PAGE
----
“Everywhere you look” is a person trying to make a quick buck. And that’s no exception in the recent criminal case involving John Stamos, the actor who played the beloved Uncle Jesse on the popular ‘90s TGIF show “Full House.”
Scott Edward Sippola and Allison Lenore Coss, Michigan residents, were convicted on July 17 for allegedly trying to extort money from Stamos, reports CNN. The couple claimed to have photographs of Stamos nude and doing cocaine while surrounded by strippers, taken on the week he split from his wife.
They also claimed that Stamos and Coss had formed a romantic relationship that started when she was seventeen, which resulted in a pregnancy.
Stamos admitted to an e-mail exchange with Coss, which he characterized as fun, and even flirty, but says that he never considered her more than a friend. These e-mails continued until Coss asked for $680,000, in exchange for which she would not give the photographs of Stamos’ alleged inappropriate behavior to the tabloids.
At this point, Stamos said he felt “threatened and violated” and contacted the authorities, who took over the electronic correspondence. Their involvement culminated in a sting operation at Coss’s and Sippola’s home, in which FBI agents tricked Sippola and Coss into believing that one of Stamos’ representatives was going to fly to Michigan with a bag of cash. No photos were ever recovered.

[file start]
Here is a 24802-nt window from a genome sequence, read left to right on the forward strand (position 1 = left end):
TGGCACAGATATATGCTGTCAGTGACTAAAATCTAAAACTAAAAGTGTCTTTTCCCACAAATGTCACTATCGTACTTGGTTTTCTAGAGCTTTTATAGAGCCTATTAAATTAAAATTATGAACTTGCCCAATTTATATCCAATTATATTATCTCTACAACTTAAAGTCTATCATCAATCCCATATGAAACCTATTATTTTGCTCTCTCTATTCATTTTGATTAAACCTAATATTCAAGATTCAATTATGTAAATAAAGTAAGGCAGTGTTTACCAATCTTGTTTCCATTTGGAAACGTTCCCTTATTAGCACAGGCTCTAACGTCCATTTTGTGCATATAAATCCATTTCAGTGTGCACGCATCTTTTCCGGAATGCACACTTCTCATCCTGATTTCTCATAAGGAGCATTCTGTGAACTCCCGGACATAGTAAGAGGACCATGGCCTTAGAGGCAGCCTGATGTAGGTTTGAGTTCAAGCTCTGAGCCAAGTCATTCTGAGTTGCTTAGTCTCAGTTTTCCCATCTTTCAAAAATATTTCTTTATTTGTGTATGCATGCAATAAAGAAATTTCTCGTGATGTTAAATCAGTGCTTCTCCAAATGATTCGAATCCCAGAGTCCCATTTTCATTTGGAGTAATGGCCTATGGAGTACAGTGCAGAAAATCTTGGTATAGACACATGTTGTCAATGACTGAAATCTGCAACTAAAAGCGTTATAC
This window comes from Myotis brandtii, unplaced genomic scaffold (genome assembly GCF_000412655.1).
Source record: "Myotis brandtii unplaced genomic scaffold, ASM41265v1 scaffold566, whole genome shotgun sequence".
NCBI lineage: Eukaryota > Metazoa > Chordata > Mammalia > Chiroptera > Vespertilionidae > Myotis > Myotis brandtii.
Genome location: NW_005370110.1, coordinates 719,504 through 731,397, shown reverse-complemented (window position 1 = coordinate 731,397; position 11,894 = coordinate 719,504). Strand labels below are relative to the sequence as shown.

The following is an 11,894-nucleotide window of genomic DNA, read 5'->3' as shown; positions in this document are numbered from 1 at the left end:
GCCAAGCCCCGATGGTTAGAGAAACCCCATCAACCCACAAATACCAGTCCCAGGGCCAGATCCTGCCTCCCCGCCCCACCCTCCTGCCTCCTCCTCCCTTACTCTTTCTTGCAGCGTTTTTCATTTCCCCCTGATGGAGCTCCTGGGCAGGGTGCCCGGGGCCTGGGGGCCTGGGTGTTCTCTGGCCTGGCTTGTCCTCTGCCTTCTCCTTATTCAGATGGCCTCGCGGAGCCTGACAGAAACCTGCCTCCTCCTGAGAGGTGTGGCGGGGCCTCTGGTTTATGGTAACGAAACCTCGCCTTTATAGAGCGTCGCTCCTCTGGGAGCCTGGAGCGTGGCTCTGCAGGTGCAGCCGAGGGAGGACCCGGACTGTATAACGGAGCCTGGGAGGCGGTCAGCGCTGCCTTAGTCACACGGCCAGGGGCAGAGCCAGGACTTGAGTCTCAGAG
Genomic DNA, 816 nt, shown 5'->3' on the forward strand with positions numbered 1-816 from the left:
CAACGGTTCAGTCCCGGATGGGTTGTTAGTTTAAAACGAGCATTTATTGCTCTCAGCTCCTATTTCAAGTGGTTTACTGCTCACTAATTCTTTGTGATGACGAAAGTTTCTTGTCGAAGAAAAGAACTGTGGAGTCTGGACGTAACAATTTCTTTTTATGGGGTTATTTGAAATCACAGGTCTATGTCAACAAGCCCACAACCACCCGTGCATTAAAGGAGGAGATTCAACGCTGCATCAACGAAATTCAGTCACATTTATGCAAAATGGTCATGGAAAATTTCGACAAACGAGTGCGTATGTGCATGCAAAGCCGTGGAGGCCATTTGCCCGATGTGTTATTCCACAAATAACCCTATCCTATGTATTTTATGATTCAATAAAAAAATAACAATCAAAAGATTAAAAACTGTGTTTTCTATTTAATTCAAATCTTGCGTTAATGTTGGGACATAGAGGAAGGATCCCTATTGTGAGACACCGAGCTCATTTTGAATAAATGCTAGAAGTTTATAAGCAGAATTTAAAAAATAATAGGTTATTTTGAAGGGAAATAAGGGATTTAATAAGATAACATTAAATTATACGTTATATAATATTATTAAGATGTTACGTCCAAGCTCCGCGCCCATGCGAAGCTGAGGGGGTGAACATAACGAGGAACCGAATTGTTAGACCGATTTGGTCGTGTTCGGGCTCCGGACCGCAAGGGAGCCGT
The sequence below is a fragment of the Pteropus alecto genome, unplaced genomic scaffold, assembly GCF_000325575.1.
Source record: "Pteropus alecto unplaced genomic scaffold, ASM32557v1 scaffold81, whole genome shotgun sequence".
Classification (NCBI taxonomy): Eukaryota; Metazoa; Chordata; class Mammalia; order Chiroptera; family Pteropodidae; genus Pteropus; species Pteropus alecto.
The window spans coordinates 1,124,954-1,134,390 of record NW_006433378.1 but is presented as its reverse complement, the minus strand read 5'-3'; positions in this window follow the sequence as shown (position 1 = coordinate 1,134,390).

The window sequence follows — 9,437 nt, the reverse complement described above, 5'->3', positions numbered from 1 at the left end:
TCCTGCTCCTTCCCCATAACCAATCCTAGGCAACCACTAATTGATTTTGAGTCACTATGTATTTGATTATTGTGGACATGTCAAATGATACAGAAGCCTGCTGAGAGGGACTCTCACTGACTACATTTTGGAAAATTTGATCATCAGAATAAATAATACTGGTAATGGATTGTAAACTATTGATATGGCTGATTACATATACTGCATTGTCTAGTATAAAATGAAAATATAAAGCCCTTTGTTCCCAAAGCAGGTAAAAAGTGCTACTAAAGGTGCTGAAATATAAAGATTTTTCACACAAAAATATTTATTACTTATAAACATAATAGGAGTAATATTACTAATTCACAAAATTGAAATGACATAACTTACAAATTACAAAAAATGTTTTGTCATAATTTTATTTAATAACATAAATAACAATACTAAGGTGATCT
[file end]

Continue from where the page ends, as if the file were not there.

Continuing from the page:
Sippola and Coss were charged with conspiracy and two counts of extortion. Their defense attorneys attempted to smear Stamos’ reputation, as well as that of the FBI. Stamos, however, insisted that the “slanderous allegations were … part of their defense to redirect attention away from the federal crime of extortion,” and that “nothing sexual in nature” occurred.
Assistant U.S. Attorney Maarten Vermaat called it a “get-rich-quick-scheme” and doubted that Shakespeare could have even dreamed up something like this.
Stamos sat in the front row of the courthouse throughout the trial, awaiting the verdict. The jurors deliberated for about five hours in the Marquette, Michigan, courthouse. Their decision: guilty on all counts. Coss and Sippola could face up to nine years in jail for the offense: five for the conspiracy charge and two for each charge of extortion.
Sentencing is set for October eighth.